(CNN) — It’s a sunny afternoon in Moravia, and people are busy weeding the communal gardens on top of El Morro de Moravia (Moravia Hill), which sits at the heart of this working-class Medellín neighborhood.
Others are in the greenhouse, inspecting orchids in myriad tropical shades and rows of bromeliads, whose glossy orange bracts erupt from waxy leaves.
Outside, children fly kites, the flimsy colored plastic shuddering in the gusts that blast and swell, before leaping up into cerulean skies. Around them are families, meeting to chat and enjoy the panoramas of Medellín that this vantage point, 35 meters (115 feet) above the neighborhood, grants.
Concrete steps stamped with words such as “dignity” and “difference” lead up to the hilltop and are bordered by black and white photographs of this tranquil park in its former — and entirely unexpected — incarnation.
Like the rest of the city — which was dubbed the world’s most dangerous by Time magazine in 1988 — it’s unrecognizable. After all, beneath everyone’s feet lies a decade’s worth of rubbish and what was once the municipal landfill.
El Morro landfill formally closed in 1984, and desperate families began to build their houses on top.
‘A dark corner of the city where nobody dared to go’
Many found their way to Moravia, an informal neighborhood that once lay on the outskirts of Medellín.
In the 1970s as the city expanded, the local authorities designated Moravia as the site of the new municipal landfill. Existing residents were relocated to distant areas in the west of Medellín; those who remained — dubbing themselves “The Resistance” — faced the realities of living beside a rubbish heap.
Many turned to recycling as a means of etching out an existence. Each day, one hundred tons of waste — about the weight of a Boeing 757-200 — was dumped onto the site.
When the landfill was formally closed in 1984, desperate families — many with young children — began to build their houses on top. Over the next 20 years, the population of El Morro swelled to over 15,000, all living in precariously built shacks constructed from whatever they could scavenge.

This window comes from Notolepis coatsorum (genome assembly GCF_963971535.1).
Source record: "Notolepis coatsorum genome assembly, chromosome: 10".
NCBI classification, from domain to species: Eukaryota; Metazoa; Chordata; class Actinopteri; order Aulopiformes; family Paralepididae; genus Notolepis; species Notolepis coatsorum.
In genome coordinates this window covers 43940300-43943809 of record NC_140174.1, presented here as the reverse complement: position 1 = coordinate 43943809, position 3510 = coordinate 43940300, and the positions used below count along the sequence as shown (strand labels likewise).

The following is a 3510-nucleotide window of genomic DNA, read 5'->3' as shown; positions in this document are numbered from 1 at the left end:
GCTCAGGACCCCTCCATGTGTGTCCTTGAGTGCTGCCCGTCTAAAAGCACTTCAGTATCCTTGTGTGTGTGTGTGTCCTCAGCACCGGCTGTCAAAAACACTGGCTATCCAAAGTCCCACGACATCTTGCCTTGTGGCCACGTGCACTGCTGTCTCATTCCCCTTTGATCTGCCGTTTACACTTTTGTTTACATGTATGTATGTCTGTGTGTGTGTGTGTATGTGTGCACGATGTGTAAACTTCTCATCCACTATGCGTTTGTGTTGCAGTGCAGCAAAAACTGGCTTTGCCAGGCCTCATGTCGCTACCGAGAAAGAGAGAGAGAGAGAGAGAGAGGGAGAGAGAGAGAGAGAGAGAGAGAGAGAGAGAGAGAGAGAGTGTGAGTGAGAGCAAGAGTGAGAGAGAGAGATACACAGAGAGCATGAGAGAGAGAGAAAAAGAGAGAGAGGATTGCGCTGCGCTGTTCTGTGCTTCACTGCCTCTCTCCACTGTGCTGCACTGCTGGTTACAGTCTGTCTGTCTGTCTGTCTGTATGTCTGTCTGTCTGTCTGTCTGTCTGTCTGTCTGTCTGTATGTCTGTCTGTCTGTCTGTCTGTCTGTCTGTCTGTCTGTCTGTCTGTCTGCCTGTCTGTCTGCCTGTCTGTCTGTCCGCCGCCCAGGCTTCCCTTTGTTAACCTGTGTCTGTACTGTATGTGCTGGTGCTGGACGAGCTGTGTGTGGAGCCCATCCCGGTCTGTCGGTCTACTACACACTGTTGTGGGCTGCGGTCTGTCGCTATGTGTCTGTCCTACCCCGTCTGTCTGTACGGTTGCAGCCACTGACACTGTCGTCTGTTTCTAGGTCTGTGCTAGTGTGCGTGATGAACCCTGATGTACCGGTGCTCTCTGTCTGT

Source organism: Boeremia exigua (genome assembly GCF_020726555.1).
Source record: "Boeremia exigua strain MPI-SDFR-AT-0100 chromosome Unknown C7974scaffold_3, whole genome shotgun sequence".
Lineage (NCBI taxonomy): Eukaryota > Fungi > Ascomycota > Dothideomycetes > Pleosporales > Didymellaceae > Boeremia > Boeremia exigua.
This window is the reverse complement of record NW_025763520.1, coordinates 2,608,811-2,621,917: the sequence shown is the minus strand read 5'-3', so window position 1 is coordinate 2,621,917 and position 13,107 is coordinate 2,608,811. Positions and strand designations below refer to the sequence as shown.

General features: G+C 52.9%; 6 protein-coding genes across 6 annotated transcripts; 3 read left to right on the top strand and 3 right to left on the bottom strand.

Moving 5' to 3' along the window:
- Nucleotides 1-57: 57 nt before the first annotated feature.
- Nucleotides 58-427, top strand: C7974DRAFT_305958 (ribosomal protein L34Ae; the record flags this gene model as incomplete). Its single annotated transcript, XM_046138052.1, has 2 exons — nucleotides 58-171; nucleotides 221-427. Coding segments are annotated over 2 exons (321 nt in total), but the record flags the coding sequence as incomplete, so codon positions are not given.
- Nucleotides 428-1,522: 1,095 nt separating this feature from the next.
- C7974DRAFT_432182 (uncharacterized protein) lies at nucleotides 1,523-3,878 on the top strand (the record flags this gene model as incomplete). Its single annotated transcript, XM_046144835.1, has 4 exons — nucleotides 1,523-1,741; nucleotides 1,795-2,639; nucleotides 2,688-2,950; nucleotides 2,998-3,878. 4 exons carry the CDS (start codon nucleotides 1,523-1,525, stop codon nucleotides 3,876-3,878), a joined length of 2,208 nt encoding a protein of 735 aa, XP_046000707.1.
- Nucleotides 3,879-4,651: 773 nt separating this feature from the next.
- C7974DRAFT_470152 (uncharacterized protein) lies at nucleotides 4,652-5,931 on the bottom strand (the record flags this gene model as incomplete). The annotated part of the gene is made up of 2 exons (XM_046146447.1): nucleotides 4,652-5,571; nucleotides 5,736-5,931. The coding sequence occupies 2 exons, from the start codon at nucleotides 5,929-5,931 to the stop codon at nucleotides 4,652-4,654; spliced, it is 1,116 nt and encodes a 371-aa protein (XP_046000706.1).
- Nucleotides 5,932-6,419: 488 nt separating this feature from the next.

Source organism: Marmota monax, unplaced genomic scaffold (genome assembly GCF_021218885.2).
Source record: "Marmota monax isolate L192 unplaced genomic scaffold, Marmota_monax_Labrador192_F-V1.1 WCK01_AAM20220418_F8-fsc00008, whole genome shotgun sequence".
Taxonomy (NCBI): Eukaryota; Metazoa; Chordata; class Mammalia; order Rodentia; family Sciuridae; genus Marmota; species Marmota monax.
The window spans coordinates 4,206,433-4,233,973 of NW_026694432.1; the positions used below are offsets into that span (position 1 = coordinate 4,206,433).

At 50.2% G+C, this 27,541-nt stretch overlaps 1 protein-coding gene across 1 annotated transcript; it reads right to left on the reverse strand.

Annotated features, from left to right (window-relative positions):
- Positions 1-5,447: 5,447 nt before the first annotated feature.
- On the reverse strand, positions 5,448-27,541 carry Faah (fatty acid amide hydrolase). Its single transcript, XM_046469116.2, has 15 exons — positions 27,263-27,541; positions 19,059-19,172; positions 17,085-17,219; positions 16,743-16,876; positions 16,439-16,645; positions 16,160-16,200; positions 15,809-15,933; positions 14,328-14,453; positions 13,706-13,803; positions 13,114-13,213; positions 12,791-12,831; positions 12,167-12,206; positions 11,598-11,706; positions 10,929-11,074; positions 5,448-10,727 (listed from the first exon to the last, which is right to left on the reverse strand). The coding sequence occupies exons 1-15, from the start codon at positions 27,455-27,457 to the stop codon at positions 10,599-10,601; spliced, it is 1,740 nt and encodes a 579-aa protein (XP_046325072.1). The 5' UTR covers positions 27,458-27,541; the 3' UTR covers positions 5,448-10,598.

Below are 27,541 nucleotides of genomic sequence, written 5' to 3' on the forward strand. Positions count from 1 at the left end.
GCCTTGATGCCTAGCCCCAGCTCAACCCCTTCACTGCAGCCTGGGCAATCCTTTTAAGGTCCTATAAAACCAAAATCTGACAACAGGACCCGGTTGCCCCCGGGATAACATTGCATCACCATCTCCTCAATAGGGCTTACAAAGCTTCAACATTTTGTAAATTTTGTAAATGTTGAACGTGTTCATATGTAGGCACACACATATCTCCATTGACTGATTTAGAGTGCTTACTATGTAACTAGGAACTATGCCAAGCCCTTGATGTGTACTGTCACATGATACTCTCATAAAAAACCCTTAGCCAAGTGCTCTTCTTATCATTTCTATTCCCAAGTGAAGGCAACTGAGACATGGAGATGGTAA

The hill was covered over and is now a thriving urban park and garden.
Juan Henao Fotografia/Medellín.Travel
“The first house that I built was made of cardboard, plastic and wooden poles,” explains Elsy Torreglosa Gallego, who arrived in 1986, four kids in tow. Conditions were unsanitary, and the risk of fire constant because of cramped housing constructed from flammable materials and the noxious cloud of toxic gases that bubbled up from the waste.
A more immediate concern, however, was violence.
In the 1980s and 1990s, Medellín was in the grip of a bloody battle between drugs cartels, the most notorious of which was led by Pablo Escobar. In Moravia, rival gangs and armed groups recruited from the ranks of young people.
Moravia quickly became a no-go zone for the rest of the city, with residents facing the stigma of living in such a dangerous place.
“Moravia was a dark corner of the city where nobody dared to go. When we tried to get jobs in other parts of the city, they would say ‘no, because you’re from Moravia’. We had to lie in order to get work,” recalls Gallego.
Flowers bloom from trash
Everything changed in 2004.
Believing that life could be different, community leaders began “knocking on doors: the government’s, organizations, anyone who would be willing to help us solve the needs of the neighborhood,” says Gloria Ospima, who moved to Moravia with her family in 1968 at age 6, and is now one of the area’s more than 100 mostly female community leaders.
These requests were met with action when the government announced the Moravia Integral Improvement plan, which began clearing slums from the rubbish mountain and converting it — in part by covering the garbage heap with dirt — into a 30,000-square-meter urban park.
The government also invested in new community buildings. As part of this strategy, residents living beside El Morro were also allowed to legally purchase their land and homes.
“Those 15 minutes when the mayor told us that they were going to focus on Moravia and support us was life-changing,” recalls Gallego.
Flowers to sell at fairs across the city are grown in the vast greenhouse at the top of El Morro.
Nowadays, the neighborhood couldn’t look more different.
Gallego is part of Cojardicom, a collective of women who carefully tend the flower beds that now line the slopes of El Morro, which thrive with colored grasses and more than 70 species of plants. In the vast greenhouse situated at the very top, they also grow flowers to sell at fairs across the city, in one of the most symbolic acts of transformation: making flowers bloom from trash.
Vibrant local life
Back beneath the hill, Moravia thrives, too.